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HEALTH BEHAVIOUR IN SCHOOL-AGED CHILDREN

WORLD HEALTH ORGANIZATION COLLABORATIVE CROSS-NATIONAL SURVEY

 

HBSC

For 30 years HBSC has been a pioneer cross-national study gaining insight into young people's well-being, health behaviours and their social context. This research collaboration with the WHO Regional Office for Europe is conducted every four years in 44 countries and regions across Europe and North America. With adolescents making about one sixth of the world's population, HBSC uses its findings to inform policy and practice to improve the lives of millions of young people. [more]



Latest News:
HBSC Sweden Report: School children's health habits 2013/14

Although most children in Sweden rate their health as good, the Swedish findings from the WHO collaborative cross-national Health Behaviour in School-aged Children study 2013/14 show some disturbing results regarding mental health. Many girls report having psychosomatic symptoms, and almost every fifth girl has tried to lose weight.

The Swedish Public Health Agency's report Schoolchildren's health habits in Sweden 2013/14 shows improvements in several areas of child and adolescent health;  the proportion of young people who have been drunk is the lowest in 30 years, fewer smoke or take snuff, more eat vegetables daily, and the proportion of adolescents who eat candy or drink soda every day has decreased. Nevertheless, the study also shows some disturbing results: 

  • The proportion of 15-year-old girls who experience at least two mental and / or physical symptoms such as stomach pains or trouble sleeping more than once a week continues to increase, and is now 57 % the highest since the study began. 
  • Young women's body image has also deteriorated.  Half of the 13- and 15-year-old girls think they are too fat.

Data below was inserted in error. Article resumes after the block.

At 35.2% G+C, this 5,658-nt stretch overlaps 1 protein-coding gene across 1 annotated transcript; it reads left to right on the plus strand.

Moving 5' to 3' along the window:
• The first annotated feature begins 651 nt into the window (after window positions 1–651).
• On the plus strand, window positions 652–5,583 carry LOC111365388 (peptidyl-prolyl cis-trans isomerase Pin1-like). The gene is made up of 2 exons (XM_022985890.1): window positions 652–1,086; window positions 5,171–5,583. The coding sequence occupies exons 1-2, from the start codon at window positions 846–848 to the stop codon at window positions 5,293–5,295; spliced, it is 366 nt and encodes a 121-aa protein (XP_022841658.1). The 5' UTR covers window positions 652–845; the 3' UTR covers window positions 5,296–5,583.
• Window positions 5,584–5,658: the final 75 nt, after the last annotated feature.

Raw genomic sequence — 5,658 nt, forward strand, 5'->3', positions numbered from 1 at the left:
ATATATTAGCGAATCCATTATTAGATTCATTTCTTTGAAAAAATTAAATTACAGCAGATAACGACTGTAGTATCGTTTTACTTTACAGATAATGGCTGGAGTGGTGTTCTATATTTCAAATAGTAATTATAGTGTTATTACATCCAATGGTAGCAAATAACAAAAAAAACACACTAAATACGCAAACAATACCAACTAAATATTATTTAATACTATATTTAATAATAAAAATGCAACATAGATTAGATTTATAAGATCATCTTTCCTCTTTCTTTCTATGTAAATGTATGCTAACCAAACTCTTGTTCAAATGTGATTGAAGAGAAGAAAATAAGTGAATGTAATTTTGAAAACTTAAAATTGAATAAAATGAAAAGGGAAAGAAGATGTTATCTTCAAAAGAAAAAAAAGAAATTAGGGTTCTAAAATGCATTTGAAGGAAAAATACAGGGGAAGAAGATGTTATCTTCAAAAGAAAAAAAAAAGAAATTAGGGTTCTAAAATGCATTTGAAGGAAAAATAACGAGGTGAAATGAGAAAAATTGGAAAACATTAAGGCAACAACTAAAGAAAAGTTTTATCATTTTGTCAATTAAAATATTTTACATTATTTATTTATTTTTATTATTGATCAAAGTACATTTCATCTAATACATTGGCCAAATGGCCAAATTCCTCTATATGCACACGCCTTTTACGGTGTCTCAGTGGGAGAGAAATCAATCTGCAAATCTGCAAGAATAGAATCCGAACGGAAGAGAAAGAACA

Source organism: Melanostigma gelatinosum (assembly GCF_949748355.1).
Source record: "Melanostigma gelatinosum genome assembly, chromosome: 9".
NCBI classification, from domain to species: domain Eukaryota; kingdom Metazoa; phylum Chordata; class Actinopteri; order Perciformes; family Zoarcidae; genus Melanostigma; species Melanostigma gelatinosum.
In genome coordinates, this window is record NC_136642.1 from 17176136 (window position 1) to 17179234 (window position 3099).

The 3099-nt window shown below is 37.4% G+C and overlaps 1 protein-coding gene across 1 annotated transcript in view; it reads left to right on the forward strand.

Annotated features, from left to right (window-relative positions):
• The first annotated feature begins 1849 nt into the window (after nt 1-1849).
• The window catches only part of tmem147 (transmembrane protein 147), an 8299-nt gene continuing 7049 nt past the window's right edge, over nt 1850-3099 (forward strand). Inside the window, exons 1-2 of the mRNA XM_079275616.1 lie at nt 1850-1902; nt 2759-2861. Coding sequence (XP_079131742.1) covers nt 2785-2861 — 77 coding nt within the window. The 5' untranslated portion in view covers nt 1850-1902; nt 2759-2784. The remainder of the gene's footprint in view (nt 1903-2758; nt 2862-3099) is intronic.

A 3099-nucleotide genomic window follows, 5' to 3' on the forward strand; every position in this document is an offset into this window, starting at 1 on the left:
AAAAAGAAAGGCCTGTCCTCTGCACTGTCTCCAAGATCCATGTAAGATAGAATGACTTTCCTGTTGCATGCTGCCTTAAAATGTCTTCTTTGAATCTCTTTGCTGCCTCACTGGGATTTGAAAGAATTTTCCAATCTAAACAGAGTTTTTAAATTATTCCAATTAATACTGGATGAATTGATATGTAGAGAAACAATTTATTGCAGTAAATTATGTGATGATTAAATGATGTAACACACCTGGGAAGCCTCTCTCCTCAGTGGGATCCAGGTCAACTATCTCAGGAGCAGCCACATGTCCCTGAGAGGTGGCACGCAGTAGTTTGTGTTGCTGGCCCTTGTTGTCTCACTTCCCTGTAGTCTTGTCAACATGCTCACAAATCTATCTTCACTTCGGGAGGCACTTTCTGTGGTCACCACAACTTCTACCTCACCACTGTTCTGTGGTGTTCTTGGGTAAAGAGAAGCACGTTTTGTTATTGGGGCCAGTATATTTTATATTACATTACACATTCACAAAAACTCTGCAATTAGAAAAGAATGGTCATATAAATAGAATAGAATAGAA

• Almost one in five 13-year-old girls, (18 %) say they have tried to lose weight, an increase over the previous poll – this is of concern as a strong negative body image is associated with an increased risk of mental health problems later in life. 

Sweden has participated in the Health Behaviour of School-aged Children study (HBSC) since 1985/86.

Download a copy of the report or visit the Swedish Agency for Public Health for further information.

see here for further details

contact: Mr Joseph Hancock

item 2651
[03-12-2014 to 14-01-2015]


 
 
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For almost 30 years HBSC has been a pioneer cross-national study gaining insight into young people's well-being, health behaviours and their social context. This research collaboration with the WHO Regional Office for Europe is conducted every four years in 43 countries and regions across Europe and North America. With adolescents making about one sixth of the world's population, HBSC uses its findings to inform policy and practice to improve the lives of millions of young people.
University of St Andrews
St Andrews
Fife
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UK